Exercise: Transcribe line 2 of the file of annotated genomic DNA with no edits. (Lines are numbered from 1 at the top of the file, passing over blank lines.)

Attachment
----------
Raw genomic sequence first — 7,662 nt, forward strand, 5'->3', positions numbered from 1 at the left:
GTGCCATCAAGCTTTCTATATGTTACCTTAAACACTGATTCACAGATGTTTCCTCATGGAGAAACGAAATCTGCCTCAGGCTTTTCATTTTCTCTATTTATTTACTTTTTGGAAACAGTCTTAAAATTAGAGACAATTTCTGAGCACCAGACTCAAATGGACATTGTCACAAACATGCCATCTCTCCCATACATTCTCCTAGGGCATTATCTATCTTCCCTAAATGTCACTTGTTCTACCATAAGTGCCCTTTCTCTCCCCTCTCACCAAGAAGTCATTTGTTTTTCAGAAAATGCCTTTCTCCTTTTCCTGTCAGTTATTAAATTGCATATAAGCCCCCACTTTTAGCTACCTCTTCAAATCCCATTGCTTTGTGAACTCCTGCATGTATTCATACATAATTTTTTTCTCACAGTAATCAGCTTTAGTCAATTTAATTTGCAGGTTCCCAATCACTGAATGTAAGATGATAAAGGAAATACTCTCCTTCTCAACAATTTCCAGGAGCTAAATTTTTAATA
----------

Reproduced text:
GTGCCATCAAGCTTTCTATATGTTACCTTAAACACTGATTCACAGATGTTTCCTCATGGAGAAACGAAATCTGCCTCAGGCTTTTCATTTTCTCTATTTATTTACTTTTTGGAAACAGTCTTAAAATTAGAGACAATTTCTGAGCACCAGACTCAAATGGACATTGTCACAAACATGCCATCTCTCCCATACATTCTCCTAGGGCATTATCTATCTTCCCTAAATGTCACTTGTTCTACCATAAGTGCCCTTTCTCTCCCCTCTCACCAAGAAGTCATTTGTTTTTCAGAAAATGCCTTTCTCCTTTTCCTGTCAGTTATTAAATTGCATATAAGCCCCCACTTTTAGCTACCTCTTCAAATCCCATTGCTTTGTGAACTCCTGCATGTATTCATACATAATTTTTTTCTCACAGTAATCAGCTTTAGTCAATTTAATTTGCAGGTTCCCAATCACTGAATGTAAGATGATAAAGGAAATACTCTCCTTCTCAACAATTTCCAGGAGCTAAATTTTTAATA